Abstract: Neuroscience is slowly transitioning into a data rich discipline and large data sets allow new approaches. Brain decoders use neural recordings to infer what someone is thinking, viewing, or their intended movement. The problem has always been phrased as a supervised learning problem. Here we introduce a new method for brain decoding that does not require supervised data, i.e. the knowledge of the intended movement while the neural activity is recorded. Our approach is inspired by code breaking techniques used in cryptography where it is asked which mapping from encrypted to decrypted text leads to text that most resembles the known structure of language. Analogously, we find a transformation of neural data (decoder) that aligns the distribution of the decoder output with the distribution of the user’s intended movement. On a standard primate center-out reaching task, we demonstrate that we can obtain similar performance with that of a decoder with access to supervised data. However, current datasets are still too small to ask many relevant questions about neural computation and I am collaborating with neuroengineers to change that.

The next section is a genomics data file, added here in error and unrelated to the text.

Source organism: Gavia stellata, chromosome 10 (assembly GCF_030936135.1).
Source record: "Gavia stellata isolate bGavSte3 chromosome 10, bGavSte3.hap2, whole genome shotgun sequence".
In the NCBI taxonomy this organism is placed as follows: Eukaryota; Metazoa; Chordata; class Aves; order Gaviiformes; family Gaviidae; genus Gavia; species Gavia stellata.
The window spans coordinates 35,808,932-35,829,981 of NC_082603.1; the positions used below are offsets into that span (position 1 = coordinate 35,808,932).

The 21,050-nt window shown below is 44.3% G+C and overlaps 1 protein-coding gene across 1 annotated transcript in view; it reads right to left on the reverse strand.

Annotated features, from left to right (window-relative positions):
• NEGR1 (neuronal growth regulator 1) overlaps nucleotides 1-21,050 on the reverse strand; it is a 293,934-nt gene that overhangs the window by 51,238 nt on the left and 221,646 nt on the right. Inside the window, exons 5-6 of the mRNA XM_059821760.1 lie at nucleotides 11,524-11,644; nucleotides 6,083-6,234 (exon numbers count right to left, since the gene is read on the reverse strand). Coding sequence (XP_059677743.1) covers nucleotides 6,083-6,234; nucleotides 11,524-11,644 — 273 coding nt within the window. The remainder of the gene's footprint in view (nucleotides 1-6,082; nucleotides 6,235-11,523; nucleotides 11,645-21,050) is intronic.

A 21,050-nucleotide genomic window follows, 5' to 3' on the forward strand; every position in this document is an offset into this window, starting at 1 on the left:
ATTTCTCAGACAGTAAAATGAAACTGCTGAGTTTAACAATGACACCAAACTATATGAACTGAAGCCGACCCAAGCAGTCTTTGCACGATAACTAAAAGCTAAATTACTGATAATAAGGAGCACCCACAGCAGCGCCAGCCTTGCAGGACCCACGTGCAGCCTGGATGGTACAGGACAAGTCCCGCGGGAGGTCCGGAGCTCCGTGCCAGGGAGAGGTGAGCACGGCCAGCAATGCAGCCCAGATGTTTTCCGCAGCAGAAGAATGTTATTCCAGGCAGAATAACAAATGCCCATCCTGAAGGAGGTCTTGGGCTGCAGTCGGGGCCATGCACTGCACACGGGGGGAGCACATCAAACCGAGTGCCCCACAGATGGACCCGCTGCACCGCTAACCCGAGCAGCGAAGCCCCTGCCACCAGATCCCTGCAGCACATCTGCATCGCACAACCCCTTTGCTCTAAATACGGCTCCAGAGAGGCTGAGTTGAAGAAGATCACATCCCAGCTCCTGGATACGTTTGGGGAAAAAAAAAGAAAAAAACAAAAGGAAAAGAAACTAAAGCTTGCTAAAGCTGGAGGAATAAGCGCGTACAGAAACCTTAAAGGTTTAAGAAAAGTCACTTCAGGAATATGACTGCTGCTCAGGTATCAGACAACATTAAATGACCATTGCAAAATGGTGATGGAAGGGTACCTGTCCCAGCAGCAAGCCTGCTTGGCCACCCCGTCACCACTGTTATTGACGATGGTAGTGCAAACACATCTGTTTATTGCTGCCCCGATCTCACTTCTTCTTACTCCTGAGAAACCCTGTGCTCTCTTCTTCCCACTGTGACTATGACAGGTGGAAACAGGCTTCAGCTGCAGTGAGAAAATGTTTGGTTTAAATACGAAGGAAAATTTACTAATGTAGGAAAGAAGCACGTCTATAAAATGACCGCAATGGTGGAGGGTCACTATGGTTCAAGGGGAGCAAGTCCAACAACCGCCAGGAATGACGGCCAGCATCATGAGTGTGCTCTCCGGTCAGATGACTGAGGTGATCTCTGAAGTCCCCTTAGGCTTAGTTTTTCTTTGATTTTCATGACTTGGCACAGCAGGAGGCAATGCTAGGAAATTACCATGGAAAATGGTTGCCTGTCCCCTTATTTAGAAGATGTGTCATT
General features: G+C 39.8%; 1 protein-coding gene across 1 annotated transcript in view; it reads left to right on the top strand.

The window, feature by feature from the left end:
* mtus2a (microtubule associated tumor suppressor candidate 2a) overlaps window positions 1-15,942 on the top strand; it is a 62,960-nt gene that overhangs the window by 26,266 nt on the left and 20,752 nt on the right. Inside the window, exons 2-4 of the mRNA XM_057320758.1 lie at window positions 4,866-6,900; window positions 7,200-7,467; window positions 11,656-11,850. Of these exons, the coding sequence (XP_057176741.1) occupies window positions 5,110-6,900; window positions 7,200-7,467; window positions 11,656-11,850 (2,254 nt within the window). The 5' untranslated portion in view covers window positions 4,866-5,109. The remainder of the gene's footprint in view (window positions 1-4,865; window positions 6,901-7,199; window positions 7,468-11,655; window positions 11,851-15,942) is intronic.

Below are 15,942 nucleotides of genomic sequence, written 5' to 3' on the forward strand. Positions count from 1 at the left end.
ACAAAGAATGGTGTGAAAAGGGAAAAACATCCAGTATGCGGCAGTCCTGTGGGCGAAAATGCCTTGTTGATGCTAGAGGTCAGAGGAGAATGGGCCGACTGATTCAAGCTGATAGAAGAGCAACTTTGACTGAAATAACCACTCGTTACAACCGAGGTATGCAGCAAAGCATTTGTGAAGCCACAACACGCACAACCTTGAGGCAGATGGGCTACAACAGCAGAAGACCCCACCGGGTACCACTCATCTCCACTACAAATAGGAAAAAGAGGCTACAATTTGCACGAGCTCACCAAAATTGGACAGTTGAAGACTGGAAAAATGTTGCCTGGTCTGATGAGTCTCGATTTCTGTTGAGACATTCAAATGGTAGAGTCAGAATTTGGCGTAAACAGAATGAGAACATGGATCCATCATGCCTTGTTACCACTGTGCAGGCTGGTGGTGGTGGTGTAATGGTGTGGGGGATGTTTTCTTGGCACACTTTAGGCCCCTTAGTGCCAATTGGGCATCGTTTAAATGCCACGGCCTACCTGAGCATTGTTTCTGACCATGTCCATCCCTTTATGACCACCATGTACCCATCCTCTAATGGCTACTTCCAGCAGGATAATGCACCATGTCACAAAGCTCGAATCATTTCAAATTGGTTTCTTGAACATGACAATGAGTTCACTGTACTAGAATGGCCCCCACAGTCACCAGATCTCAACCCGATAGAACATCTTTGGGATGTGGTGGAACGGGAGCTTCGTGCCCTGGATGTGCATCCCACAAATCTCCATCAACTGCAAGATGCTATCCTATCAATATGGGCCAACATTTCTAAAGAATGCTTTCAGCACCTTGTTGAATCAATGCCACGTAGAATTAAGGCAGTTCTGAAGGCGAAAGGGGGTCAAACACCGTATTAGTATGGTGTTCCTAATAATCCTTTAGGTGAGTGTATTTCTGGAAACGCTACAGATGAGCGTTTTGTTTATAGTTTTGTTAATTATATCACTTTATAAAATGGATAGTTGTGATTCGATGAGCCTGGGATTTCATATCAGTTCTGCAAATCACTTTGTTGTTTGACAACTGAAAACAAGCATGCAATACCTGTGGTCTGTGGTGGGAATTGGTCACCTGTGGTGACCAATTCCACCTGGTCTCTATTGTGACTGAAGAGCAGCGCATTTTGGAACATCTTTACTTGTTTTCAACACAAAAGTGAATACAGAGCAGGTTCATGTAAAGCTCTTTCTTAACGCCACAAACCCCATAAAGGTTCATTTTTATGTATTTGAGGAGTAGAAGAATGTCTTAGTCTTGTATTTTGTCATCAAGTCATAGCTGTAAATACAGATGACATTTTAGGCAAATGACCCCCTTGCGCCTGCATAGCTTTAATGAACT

More about Dr. Kording: koerding.com
Host: Dr. Daniel Butts firstname.lastname@example.org